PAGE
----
By Amanda Bernal-Carlo, Professor
Natural Sciences Department | Founder of The Great Balance
When Sarah Brennan invited me to participate in the Title V Student Research with Faculty initiative I felt reluctant to accept. First, I thought about the challenge of working with three students on a research project that has little to do with the biology classes I teach at Hostos: Bio 240, Anatomy and Physiology II or Bio 220 General Biology II.
On the other hand, I knew in my heart that working with the extraordinary group of people living in the Sierra Nevada de Santa Marta (SNSM), Colombia, is quite inspirational and unique and I somehow felt compelled to accept the invitation. Thus, in the fall 2015, I met with Ramon Guerrero, Daiquimilda Pichardo and Cristina Tipiani as my Hostos research students. Of the three only Cristina was in my Bio 220 class. From the beginning we made it clear that her participation in this project was independent from her work and academic performance in class.
The students’ first introduction to the project was to learn that the Sierra Nevada de Santa Marta (or SNSM) is a unique pyramid-shaped mountain, completely isolated from the Andes, located in the northeastern part of Colombia. The highest mountain peak is above 5,000 meters. At its base and at the foothills of the shores of the Caribbean is a dense rainforest. As you go up the mountain the forest is replaced by an open high savanna and cloud forests. On its slopes and higher up four different tribes live there, all related to each other: the Arawak (Arhuaco or Ika), the Wiwa, Kogi and Kankuamo. These indigenous communities are descendants of the Tayrona, a great civilization that lived in the northern part of Colombia before Columbus’s arrival.
For these indigenous tribes, the Sierra Nevada represents the heart of the world and is surrounded by an invisible “black line” covering the sacred places of their ancestors and marking its territory. They consider themselves as “elder brothers” and believe they have wisdom and understanding that is deeper than the mystical visions of any other culture in the world. They refer to people in the other cultures as the “younger brothers” because of their need for a better understanding of the natural world and the interdependence of all life.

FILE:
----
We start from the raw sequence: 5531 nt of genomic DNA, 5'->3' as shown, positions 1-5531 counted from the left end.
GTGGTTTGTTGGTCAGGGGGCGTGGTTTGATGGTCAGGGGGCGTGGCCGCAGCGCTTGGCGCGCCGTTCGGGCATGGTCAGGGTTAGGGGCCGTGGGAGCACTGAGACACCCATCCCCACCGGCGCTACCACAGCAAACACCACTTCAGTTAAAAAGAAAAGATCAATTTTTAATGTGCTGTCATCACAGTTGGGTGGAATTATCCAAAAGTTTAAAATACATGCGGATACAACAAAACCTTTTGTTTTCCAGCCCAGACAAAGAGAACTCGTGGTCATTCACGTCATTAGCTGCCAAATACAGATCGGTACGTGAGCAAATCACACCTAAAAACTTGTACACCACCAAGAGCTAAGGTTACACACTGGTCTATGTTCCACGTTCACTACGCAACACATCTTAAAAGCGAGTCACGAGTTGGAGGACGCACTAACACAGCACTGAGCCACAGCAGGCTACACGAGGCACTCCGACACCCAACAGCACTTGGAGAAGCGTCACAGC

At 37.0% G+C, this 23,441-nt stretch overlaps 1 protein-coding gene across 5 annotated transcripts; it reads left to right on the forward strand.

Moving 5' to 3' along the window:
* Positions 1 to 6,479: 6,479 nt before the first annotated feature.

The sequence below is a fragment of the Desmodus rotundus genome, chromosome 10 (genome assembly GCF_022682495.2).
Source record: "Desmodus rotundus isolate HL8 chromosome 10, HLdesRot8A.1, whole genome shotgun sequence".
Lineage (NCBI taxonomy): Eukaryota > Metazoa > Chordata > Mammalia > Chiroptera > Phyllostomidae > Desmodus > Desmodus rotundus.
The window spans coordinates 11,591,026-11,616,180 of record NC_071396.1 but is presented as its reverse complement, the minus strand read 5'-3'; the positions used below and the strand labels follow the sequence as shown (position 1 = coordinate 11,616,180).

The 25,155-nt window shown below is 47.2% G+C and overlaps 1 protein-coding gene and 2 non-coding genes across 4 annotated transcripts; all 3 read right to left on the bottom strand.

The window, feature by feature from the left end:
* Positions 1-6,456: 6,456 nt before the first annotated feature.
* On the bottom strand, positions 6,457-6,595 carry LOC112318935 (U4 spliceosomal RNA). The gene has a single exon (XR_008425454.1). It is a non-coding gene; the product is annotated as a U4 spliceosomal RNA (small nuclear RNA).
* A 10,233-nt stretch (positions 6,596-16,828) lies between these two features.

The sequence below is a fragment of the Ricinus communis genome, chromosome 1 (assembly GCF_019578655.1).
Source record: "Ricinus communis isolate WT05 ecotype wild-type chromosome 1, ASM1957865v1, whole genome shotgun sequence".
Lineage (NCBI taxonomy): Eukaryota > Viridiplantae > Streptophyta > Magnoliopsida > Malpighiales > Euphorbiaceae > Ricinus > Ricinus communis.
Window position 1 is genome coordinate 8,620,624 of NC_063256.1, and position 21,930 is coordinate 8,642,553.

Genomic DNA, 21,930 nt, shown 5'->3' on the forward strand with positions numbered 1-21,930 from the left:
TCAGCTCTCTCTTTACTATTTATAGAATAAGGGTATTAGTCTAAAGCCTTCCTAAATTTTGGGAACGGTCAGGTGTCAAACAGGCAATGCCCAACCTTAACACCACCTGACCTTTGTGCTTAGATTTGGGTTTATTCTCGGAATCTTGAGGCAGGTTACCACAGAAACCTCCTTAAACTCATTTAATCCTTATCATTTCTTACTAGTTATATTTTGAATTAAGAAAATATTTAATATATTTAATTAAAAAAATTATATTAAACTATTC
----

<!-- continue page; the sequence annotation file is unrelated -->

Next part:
Currently, I am working with the Arhuaco and Kogi tribes in helping them to establish a bi-cultural and bilingual educational model that integrates the indigenous language, cultural knowledge, traditions and wisdom, with the Spanish language and the knowledge and skills of Western culture, to ensure that the indigenous students succeed in both cultures. I also work with a group of indigenous women helping them to protect their rights and the rights of all members of their communities, to protect the environment – in particular water – and in the conservation of the natural resources of the Sierra.
In my introductory presentation, I explained how the entire community of more than 46,000 individuals, children, adults, and elders believe that they are the guardians of the world. They feel that they have the wisdom, power and responsibility of balancing the world through the exercise of universal love, compassion and the connection with everything that inhabits our planet as well as with the invisible world that they are able to communicate with and to visit on a daily basis.